Name My Pain

Acute Ankle Injuries (Outside)
Name My Pain
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Lateral ligament injury (rolled ankle)
Occurs as a result of the athletes foot ‘rolling’ inwards, which can commonly occur when an athlete stands on another opponents foot, or the ball, or when they land from a jump or running on uneven surface. Very common in sports that involve running with changing direction at high speed.
The athlete or those around the athlete may hear a ‘crack’ or ‘snap’ or ‘tear’. Depending on the severity, the person may be able to continue exercising, or be limited to not be able to weight bear through the affected leg. Swelling and pain is usually immediate, and is most commonly on the outside and front of the ankle.

Pott’s fracture (ankle joint fracture)
Occurs as a result of the athletes foot ‘rolling’ outwards or inwards, which can commonly occur when an athlete stands on another opponents foot, or the ball, or when they land from a jump or running on uneven surface. Very common in sports that involve running with changing direction at high speed. Occurs generally with a lateral (outside) or medial (inside) ligament strain, and can be misdiagnosed as a severe ankle ligament tear, but is distinguished by severe pain on palpation to the ankle bones, and xray, or even foot deformity. Depending on the severity, the person may be able to continue exercising, or be limited to not be able to weight bear through the affected leg.
The athlete or those around the athlete may hear a ‘crack’ or ‘snap’ or ‘tear’. Swelling and pain is usually immediate and severe, and is most commonly on the inside or the outside of the ankle.
X-ray is best used for an acurate diagnosis.

Osteochondral fracture of the talar dome (bone cartilage fracture within the ankle joint)
Traditionally this presents as a normal ankle ligament strain as a result of the athletes foot ‘rolling’ outwards or inwards under compression, which can commonly occur when an athlete stands on another opponents foot, or the ball, or when they land from a jump or running on uneven surface. Very common in sports that involve running with changing direction at high speed. Occurs generally with a lateral (outside) or medial (inside) ligament strain, and can be misdiagnosed as a severe ankle ligament tear, but is distinguished by continual pain upon return to sport and exercise, deep within the ankle joint, as well a catching and locking type pain within the ankle.
The athlete or those around the athlete may hear a ‘crack’ or ‘snap’ or ‘tear’. Generally not able to weight bear through the affected leg. Swelling and pain is usually immediate and severe, and is most commonly on the inside or the outside of the ankle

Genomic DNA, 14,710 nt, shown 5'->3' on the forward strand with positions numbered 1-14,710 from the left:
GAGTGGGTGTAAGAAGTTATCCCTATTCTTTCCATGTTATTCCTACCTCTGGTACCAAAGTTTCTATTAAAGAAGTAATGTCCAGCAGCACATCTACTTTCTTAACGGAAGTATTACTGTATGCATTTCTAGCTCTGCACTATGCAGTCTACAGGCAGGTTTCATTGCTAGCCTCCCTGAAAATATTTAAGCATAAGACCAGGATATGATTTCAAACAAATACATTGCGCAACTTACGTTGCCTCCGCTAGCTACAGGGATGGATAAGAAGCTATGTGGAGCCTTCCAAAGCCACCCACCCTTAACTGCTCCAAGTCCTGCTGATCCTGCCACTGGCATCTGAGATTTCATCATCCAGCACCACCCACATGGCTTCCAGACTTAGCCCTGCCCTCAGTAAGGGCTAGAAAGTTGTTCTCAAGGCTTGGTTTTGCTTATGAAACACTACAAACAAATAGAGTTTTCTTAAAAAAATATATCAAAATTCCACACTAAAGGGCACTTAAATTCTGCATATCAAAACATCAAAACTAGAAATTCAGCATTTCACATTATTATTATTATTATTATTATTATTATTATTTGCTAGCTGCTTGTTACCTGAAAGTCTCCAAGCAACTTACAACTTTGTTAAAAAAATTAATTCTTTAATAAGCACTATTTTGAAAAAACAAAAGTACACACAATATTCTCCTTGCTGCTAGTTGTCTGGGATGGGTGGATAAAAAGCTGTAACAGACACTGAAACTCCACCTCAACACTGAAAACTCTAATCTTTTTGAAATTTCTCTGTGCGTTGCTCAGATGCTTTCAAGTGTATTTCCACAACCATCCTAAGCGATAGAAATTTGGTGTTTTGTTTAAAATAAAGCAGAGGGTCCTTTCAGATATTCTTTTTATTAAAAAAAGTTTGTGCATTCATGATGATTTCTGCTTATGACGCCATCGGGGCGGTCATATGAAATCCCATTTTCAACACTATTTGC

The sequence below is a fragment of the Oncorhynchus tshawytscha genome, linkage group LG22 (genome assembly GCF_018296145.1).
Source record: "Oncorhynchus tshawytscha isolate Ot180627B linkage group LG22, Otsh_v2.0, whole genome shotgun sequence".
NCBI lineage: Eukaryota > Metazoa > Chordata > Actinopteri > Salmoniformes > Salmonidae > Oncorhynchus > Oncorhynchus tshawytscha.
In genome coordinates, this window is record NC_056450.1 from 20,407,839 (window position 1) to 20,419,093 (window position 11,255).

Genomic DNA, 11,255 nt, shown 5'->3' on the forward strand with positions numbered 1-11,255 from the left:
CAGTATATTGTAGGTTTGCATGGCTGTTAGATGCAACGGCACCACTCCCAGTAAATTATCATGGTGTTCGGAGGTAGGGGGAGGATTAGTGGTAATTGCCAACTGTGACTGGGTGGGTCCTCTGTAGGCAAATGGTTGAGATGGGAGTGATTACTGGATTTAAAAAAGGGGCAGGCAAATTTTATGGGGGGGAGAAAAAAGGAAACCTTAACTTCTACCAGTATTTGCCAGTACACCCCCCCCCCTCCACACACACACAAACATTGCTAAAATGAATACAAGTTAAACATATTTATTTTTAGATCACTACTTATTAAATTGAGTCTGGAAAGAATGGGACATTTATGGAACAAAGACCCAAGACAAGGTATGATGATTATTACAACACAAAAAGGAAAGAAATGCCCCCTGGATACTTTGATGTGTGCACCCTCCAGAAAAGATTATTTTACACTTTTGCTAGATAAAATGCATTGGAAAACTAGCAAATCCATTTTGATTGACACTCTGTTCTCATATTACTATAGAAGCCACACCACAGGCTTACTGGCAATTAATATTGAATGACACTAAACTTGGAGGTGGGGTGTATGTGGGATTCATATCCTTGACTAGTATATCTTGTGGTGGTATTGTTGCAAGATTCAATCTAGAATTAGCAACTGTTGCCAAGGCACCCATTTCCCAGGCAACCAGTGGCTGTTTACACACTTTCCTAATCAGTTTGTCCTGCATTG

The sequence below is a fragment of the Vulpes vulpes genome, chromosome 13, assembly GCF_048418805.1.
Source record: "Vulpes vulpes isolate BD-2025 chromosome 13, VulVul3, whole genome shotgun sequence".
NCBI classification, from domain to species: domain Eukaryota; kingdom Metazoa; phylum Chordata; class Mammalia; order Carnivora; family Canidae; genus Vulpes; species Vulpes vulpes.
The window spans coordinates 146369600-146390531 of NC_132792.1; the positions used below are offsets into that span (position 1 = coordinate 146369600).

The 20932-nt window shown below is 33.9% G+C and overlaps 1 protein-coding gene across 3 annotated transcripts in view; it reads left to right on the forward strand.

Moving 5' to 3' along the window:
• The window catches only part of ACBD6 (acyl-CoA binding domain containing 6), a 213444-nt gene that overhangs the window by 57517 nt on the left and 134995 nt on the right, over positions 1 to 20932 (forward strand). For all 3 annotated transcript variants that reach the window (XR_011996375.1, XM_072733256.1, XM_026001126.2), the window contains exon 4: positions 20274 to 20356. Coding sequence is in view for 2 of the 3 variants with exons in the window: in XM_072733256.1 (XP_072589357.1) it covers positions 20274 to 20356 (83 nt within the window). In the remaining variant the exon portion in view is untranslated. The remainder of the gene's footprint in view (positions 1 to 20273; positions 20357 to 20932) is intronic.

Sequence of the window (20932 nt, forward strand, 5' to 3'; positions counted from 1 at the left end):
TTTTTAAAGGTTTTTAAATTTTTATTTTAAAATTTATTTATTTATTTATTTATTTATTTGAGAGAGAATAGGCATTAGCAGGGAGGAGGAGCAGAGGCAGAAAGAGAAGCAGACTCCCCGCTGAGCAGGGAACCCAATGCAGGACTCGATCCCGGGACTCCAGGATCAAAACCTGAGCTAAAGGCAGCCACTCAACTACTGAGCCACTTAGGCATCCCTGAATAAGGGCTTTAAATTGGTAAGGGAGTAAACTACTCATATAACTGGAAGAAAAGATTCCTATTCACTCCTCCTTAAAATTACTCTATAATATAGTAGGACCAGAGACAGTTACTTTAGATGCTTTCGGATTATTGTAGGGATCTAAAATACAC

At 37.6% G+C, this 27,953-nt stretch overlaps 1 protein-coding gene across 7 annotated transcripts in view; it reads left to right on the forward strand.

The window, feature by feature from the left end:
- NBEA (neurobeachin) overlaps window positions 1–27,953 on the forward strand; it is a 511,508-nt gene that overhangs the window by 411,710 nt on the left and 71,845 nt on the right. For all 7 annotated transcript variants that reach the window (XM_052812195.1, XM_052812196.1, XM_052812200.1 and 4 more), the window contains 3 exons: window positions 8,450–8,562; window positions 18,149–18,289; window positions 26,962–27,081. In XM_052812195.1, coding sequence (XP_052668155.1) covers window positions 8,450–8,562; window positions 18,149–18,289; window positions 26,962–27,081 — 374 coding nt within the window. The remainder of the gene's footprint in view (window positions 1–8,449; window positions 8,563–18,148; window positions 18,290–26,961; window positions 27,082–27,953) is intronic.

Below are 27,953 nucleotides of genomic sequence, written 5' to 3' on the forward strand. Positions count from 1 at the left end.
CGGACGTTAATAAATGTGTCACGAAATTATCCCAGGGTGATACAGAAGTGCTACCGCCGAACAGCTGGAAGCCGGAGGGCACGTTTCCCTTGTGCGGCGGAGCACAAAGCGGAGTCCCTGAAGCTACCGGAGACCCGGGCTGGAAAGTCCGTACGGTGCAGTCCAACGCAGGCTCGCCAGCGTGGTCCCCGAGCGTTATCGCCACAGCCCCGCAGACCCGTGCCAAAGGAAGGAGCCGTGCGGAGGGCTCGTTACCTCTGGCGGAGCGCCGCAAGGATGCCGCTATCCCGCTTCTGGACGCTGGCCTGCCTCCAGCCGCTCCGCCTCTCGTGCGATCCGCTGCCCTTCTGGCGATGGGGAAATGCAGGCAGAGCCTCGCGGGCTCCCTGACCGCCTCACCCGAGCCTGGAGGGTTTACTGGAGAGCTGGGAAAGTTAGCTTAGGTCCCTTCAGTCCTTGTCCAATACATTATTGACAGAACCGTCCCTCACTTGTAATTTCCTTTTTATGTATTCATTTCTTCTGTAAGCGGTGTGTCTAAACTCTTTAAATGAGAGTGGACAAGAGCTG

Dislocation of the peroneal tendons
Generally presents in relation to a rolled ankle, where the ankle as a result of the athletes foot ‘rolling’ inwards, causes the retinaculum (tight band that holds all the structures tight in the ankle) to tear and cause the tendons to dislocate which can commonly occur when an athlete stands on another opponents foot, or the ball, or when they land from a jump or running on uneven surface. Common also in skiers, when they fall forward with their foot fixed in the ski boot.
Very common in sports that involve running with changing direction at high speed.
Depending on the severity, the person may be able to continue exercising, or be limited to not be able to weight bear through the affected leg. Swelling and pain is usually immediate, and is most commonly on the outside and front of the ankle,behind the ankle bone, where the appearance of the affected leg is different to that of the non affected.

Avulsion fracture of the base of the fifth metatarsal
This occurs as a result of rolling the ankle and the muscles kicking in to try and stop the foot from rolling, but as a result they cause a small piece of bone to break off the bone on the outside of the foot.
It presents as pain on the outside of the foot half way along the foot, with pain on walking and when the person tries to turn the foot outwards.
X-ray is the best tool to use for an sccurate dagnosis.


Sinus tarsi syndrome
This injury can occur either as a chronic overuse type injury where there is a biomechanical deficiency, but more commonly results from an acute rolled ankle, or a repetitively/recurrent rolled ankle due to loose ankle ligaments.
Pain is poorly localised, but most commonly described on the outside of the front of the foot. Where pain is more severe in the morning and decreases as the person warms the leg up, with activity or exercise.
Patient can also report pain on running a curve with affected leg on the inside, and a difficulty walking on uneven surfaces.
Often goes unnoticed and gets diagnosed as a straight forward ankle strain but continues to swell and be painful for a number of weeks afterwards.
Below is two trsted to perform to determne whether this is your injury diagnosis, where you perform forced passive eversion, or forced passive inversion which may reproduce pain.

Ankle Ankle
Forced passive eversion,hand pulls foot outwards, while foot is relaxed this will reproduce pain on the outside of the front of the foot. Forced passive inversion, hand pulls foot inwards, while foot is relaxed, this will also reproduce pain where indicated on the picture.
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